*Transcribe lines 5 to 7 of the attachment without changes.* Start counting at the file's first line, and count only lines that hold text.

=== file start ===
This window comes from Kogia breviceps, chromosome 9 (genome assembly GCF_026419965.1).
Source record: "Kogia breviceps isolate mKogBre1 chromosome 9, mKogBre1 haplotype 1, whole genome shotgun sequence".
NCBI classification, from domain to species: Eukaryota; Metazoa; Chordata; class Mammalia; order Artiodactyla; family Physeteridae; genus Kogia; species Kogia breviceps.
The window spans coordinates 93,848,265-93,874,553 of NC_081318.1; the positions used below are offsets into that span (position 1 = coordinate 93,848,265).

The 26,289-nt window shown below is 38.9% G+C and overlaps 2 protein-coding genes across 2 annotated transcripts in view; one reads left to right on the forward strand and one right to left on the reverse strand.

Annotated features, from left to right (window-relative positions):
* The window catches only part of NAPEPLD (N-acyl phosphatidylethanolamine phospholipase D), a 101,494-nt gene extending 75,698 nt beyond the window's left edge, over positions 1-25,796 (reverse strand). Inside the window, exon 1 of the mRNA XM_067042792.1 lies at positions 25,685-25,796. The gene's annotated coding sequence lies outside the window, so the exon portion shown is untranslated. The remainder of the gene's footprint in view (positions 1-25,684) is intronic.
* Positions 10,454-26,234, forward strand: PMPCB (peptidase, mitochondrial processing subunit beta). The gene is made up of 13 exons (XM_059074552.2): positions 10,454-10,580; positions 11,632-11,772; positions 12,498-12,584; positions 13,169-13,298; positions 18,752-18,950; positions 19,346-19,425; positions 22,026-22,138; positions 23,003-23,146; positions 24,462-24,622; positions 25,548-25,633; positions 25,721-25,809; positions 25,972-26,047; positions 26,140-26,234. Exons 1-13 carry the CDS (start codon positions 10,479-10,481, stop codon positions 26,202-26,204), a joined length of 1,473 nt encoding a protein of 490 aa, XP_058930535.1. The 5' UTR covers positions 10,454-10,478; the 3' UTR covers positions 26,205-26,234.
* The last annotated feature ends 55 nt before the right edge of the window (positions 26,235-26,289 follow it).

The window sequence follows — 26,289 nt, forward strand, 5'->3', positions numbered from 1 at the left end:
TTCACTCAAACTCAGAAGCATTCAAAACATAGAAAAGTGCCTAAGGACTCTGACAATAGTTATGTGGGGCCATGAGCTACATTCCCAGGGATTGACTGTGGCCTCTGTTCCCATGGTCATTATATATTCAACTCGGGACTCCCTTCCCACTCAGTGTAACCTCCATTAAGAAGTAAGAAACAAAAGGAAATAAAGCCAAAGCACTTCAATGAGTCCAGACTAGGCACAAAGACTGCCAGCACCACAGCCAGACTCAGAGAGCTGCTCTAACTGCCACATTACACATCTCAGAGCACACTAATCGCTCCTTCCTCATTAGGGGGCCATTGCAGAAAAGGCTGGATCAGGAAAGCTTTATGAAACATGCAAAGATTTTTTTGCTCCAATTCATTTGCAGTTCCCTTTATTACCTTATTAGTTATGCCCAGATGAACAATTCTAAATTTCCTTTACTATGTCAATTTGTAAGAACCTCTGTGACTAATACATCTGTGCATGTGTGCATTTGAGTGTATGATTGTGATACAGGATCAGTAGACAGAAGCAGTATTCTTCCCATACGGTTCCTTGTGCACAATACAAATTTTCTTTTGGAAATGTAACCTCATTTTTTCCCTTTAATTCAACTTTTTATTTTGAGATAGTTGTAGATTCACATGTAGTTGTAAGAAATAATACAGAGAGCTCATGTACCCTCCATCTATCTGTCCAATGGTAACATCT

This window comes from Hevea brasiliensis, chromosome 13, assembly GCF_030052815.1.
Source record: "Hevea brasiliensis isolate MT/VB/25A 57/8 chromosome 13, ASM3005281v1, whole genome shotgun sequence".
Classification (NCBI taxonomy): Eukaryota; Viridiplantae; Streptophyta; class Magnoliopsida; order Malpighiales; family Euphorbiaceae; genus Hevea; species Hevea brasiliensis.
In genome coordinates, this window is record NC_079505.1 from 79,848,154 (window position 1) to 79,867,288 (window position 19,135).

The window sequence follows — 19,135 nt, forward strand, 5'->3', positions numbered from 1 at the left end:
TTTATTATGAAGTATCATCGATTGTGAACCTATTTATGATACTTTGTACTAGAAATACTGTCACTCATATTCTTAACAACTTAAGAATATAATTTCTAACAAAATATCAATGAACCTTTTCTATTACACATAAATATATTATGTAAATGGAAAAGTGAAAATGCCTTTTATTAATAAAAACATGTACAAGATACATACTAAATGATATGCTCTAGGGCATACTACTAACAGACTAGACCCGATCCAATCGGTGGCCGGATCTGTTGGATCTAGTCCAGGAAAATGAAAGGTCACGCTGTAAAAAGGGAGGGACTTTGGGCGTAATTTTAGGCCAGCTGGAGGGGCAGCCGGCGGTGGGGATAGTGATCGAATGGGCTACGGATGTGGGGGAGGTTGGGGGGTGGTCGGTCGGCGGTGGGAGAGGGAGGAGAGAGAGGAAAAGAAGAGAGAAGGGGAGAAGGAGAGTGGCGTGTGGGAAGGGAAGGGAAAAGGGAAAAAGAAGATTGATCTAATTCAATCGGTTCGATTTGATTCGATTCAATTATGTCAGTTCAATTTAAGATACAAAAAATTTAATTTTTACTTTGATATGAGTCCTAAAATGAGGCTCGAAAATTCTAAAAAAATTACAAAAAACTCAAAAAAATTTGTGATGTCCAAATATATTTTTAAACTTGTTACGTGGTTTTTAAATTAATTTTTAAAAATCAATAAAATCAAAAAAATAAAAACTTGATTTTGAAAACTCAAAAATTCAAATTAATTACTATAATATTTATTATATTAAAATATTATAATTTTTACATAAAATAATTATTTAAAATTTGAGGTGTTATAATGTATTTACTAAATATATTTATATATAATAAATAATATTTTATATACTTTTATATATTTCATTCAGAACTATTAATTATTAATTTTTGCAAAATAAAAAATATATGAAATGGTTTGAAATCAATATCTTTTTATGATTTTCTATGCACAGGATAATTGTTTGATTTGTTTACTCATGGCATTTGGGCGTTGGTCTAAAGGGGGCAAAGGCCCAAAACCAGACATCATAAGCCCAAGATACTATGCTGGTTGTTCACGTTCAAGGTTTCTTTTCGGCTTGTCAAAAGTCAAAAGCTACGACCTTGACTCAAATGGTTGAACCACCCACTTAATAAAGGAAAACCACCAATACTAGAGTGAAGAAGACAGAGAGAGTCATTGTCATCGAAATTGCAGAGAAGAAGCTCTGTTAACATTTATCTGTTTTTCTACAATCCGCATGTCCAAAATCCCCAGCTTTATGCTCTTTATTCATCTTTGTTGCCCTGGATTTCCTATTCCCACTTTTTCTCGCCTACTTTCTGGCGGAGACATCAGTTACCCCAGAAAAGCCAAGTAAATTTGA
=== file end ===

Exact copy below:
The 26,289-nt window shown below is 38.9% G+C and overlaps 2 protein-coding genes across 2 annotated transcripts in view; one reads left to right on the forward strand and one right to left on the reverse strand.

Annotated features, from left to right (window-relative positions):
* The window catches only part of NAPEPLD (N-acyl phosphatidylethanolamine phospholipase D), a 101,494-nt gene extending 75,698 nt beyond the window's left edge, over positions 1-25,796 (reverse strand). Inside the window, exon 1 of the mRNA XM_067042792.1 lies at positions 25,685-25,796. The gene's annotated coding sequence lies outside the window, so the exon portion shown is untranslated. The remainder of the gene's footprint in view (positions 1-25,684) is intronic.